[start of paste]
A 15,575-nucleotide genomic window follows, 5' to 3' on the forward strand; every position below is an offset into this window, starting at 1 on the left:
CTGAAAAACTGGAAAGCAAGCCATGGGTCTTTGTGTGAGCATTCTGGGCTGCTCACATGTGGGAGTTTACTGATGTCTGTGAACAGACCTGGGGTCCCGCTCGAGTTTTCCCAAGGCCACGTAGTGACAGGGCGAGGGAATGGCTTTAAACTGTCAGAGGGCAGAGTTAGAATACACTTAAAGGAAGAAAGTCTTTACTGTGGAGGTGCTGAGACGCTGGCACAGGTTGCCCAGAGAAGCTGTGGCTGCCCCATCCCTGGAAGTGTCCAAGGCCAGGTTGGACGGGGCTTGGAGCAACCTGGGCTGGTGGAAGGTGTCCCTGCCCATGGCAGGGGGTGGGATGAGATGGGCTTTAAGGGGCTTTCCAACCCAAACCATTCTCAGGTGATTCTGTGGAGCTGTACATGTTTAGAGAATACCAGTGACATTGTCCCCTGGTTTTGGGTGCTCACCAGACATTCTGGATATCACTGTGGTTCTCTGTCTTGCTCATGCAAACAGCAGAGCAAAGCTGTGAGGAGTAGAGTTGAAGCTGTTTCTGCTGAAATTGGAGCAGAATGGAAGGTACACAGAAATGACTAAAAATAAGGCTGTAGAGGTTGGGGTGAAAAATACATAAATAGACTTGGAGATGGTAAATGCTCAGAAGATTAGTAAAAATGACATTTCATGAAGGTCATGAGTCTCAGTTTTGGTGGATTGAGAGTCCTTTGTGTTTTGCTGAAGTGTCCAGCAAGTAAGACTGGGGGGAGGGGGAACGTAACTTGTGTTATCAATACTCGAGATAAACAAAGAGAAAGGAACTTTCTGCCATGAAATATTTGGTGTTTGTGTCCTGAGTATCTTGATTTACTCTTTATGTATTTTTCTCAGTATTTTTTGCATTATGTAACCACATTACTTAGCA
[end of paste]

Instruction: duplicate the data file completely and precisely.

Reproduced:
A 15,575-nucleotide genomic window follows, 5' to 3' on the forward strand; every position below is an offset into this window, starting at 1 on the left:
CTGAAAAACTGGAAAGCAAGCCATGGGTCTTTGTGTGAGCATTCTGGGCTGCTCACATGTGGGAGTTTACTGATGTCTGTGAACAGACCTGGGGTCCCGCTCGAGTTTTCCCAAGGCCACGTAGTGACAGGGCGAGGGAATGGCTTTAAACTGTCAGAGGGCAGAGTTAGAATACACTTAAAGGAAGAAAGTCTTTACTGTGGAGGTGCTGAGACGCTGGCACAGGTTGCCCAGAGAAGCTGTGGCTGCCCCATCCCTGGAAGTGTCCAAGGCCAGGTTGGACGGGGCTTGGAGCAACCTGGGCTGGTGGAAGGTGTCCCTGCCCATGGCAGGGGGTGGGATGAGATGGGCTTTAAGGGGCTTTCCAACCCAAACCATTCTCAGGTGATTCTGTGGAGCTGTACATGTTTAGAGAATACCAGTGACATTGTCCCCTGGTTTTGGGTGCTCACCAGACATTCTGGATATCACTGTGGTTCTCTGTCTTGCTCATGCAAACAGCAGAGCAAAGCTGTGAGGAGTAGAGTTGAAGCTGTTTCTGCTGAAATTGGAGCAGAATGGAAGGTACACAGAAATGACTAAAAATAAGGCTGTAGAGGTTGGGGTGAAAAATACATAAATAGACTTGGAGATGGTAAATGCTCAGAAGATTAGTAAAAATGACATTTCATGAAGGTCATGAGTCTCAGTTTTGGTGGATTGAGAGTCCTTTGTGTTTTGCTGAAGTGTCCAGCAAGTAAGACTGGGGGGAGGGGGAACGTAACTTGTGTTATCAATACTCGAGATAAACAAAGAGAAAGGAACTTTCTGCCATGAAATATTTGGTGTTTGTGTCCTGAGTATCTTGATTTACTCTTTATGTATTTTTCTCAGTATTTTTTGCATTATGTAACCACATTACTTAGCA